The init script in the driver switches off several configuration options that are only meaningful in the original OBD scenario the chip is meant for, and are actually a hindrance for can327.

When a command is not recognized, such as by an older version of the ELM327, a question mark is printed as a response instead of OK:


At present, can327 does not evaluate this response. See the section below on known limitations for details.

When a CAN frame is to be sent, the target address is configured, after which the frame is sent as a command that consists of the data’s hex dump:


The above interaction sends the SFF frame “DE AD BE EF 12 34 56 78” with (11 bit) CAN ID 0x123. For this to function, the controller must be configured for SFF sending mode (using “AT PB”, see code or datasheet).

Once a frame has been sent and wait-for-reply mode is on (ATR1, configured on listen-only=off), or when the reply timeout expires and the driver sets the controller into monitoring mode (ATMA), the ELM327 will send one line for each received CAN frame, consisting of CAN ID, DLC, and data:

123 8 DEADBEEF12345678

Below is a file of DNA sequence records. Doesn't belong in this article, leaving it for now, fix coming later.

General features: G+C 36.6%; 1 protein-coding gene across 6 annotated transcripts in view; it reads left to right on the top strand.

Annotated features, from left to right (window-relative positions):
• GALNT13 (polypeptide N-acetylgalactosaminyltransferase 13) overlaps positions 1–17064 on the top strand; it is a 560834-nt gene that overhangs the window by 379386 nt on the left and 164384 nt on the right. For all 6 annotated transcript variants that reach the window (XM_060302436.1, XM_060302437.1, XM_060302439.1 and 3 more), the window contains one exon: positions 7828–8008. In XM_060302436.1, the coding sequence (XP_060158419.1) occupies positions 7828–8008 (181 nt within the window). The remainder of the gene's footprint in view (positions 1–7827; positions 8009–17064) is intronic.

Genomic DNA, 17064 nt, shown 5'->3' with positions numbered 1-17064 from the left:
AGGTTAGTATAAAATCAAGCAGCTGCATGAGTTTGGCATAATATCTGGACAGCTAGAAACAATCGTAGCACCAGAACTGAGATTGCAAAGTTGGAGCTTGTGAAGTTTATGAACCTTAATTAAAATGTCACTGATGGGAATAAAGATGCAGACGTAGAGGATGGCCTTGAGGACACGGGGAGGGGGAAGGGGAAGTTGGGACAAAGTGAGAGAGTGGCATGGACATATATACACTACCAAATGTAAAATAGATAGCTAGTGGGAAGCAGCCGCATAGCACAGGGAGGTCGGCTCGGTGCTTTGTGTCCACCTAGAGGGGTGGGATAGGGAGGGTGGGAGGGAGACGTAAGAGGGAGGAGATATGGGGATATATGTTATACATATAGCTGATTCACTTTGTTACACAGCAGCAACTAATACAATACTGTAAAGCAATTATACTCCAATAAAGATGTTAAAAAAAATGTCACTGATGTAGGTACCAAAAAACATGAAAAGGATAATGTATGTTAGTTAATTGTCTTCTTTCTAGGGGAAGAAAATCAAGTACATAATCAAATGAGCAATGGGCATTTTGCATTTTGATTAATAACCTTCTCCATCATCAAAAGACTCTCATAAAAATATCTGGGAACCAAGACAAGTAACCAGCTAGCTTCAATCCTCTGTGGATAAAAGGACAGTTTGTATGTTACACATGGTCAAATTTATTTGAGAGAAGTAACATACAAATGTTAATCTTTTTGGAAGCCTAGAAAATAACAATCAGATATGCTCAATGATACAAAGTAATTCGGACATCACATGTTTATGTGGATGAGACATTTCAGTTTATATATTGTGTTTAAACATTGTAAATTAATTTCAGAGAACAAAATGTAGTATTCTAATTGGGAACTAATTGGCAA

For EFF (29 bit) CAN frames, the address format is slightly different, which can327 uses to tell the two apart:

12 34 56 78 8 DEADBEEF12345678

The ELM327 will receive both SFF and EFF frames - the current CAN config (ATPB) does not matter.

If the ELM327’s internal UART sending buffer runs full, it will abort the monitoring mode, print “BUFFER FULL” and drop back into command mode. Note that in this case, unlike with other error messages, the error message may appear on the same line as the last (usually incomplete) data frame:

12 34 56 78 8 DEADBEEF123 BUFFER FULL

Known limitations of the controller

  • Clone devices (“v1.5” and others)

    Sending RTR frames is not supported and will be dropped silently.

    Receiving RTR with DLC 8 will appear to be a regular frame with the last received frame’s DLC and payload.

    AT CSM” (CAN Silent Monitoring, i.e. don’t send CAN ACKs) is not supported, and is hard coded to ON. Thus, frames are not ACKed while listening: “AT MA” (Monitor All) will always be “silent”. However, immediately after sending a frame, the ELM327 will be in “receive reply” mode, in which it does ACK any received frames. Once the bus goes silent, or an error occurs (such as BUFFER FULL), or the receive reply timeout runs out, the ELM327 will end reply reception mode on its own and can327 will fall back to “AT MA” in order to keep monitoring the bus.

    Other limitations may apply, depending on the clone and the quality of its firmware.

  • All versions

    No full duplex operation is supported. The driver will switch between input/output mode as quickly as possible.

    The length of outgoing RTR frames cannot be set. In fact, some clones (tested with one identifying as “v1.5”) are unable to send RTR frames at all.

    We don’t have a way to get real-time notifications on CAN errors. While there is a command (AT CS) to retrieve some basic stats, we don’t poll it as it would force us to interrupt reception mode.